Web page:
On 28th July 2021 the UK government published their National Disability Strategy, and were then promptly ruled to have breached the Equality Act by failing to provide British Sign Language interpretation for the coronavirus briefings. The irony is almost as staggering as the fact that someone has managed to fill 121 pages with absolutely nothing, and that’s just the easy-to-read version of the policy. Within a few hours there appeared to be a common consensus among the disabled people and organisations that had read the document; it was simply the written version of hot air.
The National Disability Strategy presents a fairly detailed set of statistics that estimate how many people are affected by disability and it’s associated disadvantages, even going so far as to call out the inaccessibility of public transport and trains in particular, but that’s the only positive thing I have to say about the entire report. The remainder is impenetrably long, making it virtually impossible to pick out the important information, with most of it being hidden behind vague, half-hearted promises rather than measurable goals (that could be used against the government when they inevitably failed to meet them). Ironically, this meant the document was pretty inaccessible to me, and the summaries produced by others have helped me to form a proper opinion.
The main focus of the document seemed to be getting disabled people into employment, but failed to address the main barriers disabled people face when trying to find work. The inaccessibility of buildings and public transport was mentioned but no real solutions were suggested. The unconscious bias and negative assumptions made about someone disabled being able to perform a certain role, making them less likely to be hired, were almost completely ignored. The need for pay that would cover the extra costs of being disabled, and hours that would be flexible enough to accommodate medical appointments, was not mentioned. As for ensuring employers adapt to meet their employees needs, the Access to Work scheme has already been in place for some time, and the Access to Work passports the government have hinted at are likely to be no more than re-workings of the recommendation letters that employers can (and often do) ignore. That is, of course, assuming that the employer is even aware of the Access to Work scheme in the first place.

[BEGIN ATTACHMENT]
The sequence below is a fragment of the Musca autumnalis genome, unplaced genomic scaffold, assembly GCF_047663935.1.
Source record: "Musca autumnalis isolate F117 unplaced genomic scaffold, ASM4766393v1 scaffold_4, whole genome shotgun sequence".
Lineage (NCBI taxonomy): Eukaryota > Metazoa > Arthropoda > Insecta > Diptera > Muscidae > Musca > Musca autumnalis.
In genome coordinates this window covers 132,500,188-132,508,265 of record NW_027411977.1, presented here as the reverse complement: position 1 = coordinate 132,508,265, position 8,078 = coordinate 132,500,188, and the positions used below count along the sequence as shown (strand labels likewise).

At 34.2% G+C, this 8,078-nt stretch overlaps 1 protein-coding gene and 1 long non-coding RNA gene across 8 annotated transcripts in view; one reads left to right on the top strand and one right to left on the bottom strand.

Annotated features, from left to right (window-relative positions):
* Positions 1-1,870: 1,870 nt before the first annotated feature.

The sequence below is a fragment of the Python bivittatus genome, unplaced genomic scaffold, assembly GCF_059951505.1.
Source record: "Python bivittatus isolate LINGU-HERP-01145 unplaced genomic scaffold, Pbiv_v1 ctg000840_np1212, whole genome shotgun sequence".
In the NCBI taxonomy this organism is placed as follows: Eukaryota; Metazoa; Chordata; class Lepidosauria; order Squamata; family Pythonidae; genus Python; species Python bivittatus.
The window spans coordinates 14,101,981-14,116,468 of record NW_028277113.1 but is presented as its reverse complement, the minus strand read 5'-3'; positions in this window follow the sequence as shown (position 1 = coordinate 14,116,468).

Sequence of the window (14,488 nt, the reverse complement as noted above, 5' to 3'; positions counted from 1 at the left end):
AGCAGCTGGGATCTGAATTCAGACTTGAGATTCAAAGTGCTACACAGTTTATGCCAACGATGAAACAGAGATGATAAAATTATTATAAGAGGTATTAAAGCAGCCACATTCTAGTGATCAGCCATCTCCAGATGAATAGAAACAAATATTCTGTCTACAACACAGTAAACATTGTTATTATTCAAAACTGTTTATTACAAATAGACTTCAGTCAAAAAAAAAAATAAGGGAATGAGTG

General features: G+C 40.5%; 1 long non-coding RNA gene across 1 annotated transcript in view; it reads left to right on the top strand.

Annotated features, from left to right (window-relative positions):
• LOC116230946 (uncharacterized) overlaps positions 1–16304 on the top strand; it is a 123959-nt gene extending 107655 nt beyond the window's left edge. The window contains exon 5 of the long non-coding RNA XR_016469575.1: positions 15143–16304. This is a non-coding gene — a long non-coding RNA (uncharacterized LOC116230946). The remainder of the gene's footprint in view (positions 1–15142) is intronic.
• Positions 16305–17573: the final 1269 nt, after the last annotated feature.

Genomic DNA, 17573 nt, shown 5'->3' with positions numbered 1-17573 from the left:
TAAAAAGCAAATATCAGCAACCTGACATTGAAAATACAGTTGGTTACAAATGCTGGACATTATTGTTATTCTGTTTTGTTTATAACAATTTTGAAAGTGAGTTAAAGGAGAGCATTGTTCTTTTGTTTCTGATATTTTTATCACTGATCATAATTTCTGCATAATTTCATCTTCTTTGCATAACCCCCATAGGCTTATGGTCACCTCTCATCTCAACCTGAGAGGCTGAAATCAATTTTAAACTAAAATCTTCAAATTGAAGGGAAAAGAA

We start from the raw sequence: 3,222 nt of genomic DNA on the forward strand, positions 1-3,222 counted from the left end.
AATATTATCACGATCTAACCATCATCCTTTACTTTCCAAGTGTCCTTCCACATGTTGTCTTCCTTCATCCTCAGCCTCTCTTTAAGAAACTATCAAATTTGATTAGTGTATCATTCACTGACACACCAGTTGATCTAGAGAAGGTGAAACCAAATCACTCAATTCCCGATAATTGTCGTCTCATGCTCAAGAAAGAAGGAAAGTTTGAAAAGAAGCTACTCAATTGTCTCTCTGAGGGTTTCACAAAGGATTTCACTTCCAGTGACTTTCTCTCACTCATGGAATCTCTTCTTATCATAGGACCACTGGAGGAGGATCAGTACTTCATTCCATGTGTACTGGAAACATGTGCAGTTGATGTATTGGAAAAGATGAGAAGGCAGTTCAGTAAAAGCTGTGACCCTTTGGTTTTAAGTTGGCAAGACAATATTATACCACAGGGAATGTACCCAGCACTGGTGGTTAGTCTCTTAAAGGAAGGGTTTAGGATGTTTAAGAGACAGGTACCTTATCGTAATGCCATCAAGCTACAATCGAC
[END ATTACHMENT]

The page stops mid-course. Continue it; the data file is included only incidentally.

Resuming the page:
This rigid focus on getting people into employment also ignores several other groups of disabled people; those who cannot work, those in education, and those who are already in employment. Pushing the notion that disabled people don’t work is one of the barriers to disabled people finding work in the first place, exposing disabled people to invasive scrutiny and abuse from the public, and making us out to be burdens on the state. The fact that the taxes I pay from my hard-earned wage have contributed to this joke of a report stings, I won’t lie.
Perhaps most infuriating of all is that I’m not even sure how much of a say disabled people got in the National Disability Strategy. It would seem that most of the disabled British activists I have spoken to recently were not asked to contribute, and I know I wasn’t. The contributing ministers and politicians are not, to my knowledge, disabled. In fact, this situation is no different to the ridiculous stair-climbing wheelchairs and exoskeletons plastered across social media; most disabled people do not want or benefit from these inventions, but because we weren’t asked for our input they get designed anyway. Meanwhile, vital infrastructure that disabled people have been lobbying for for decades gets ignored, such as decent wages, proper care support, and accessible public transport and buildings.
In short, because I am actually capable of providing a proper summary; I am extremely doubtful that this strategy will result in any real world progress, but frankly I’m just relieved that we haven’t gone backwards.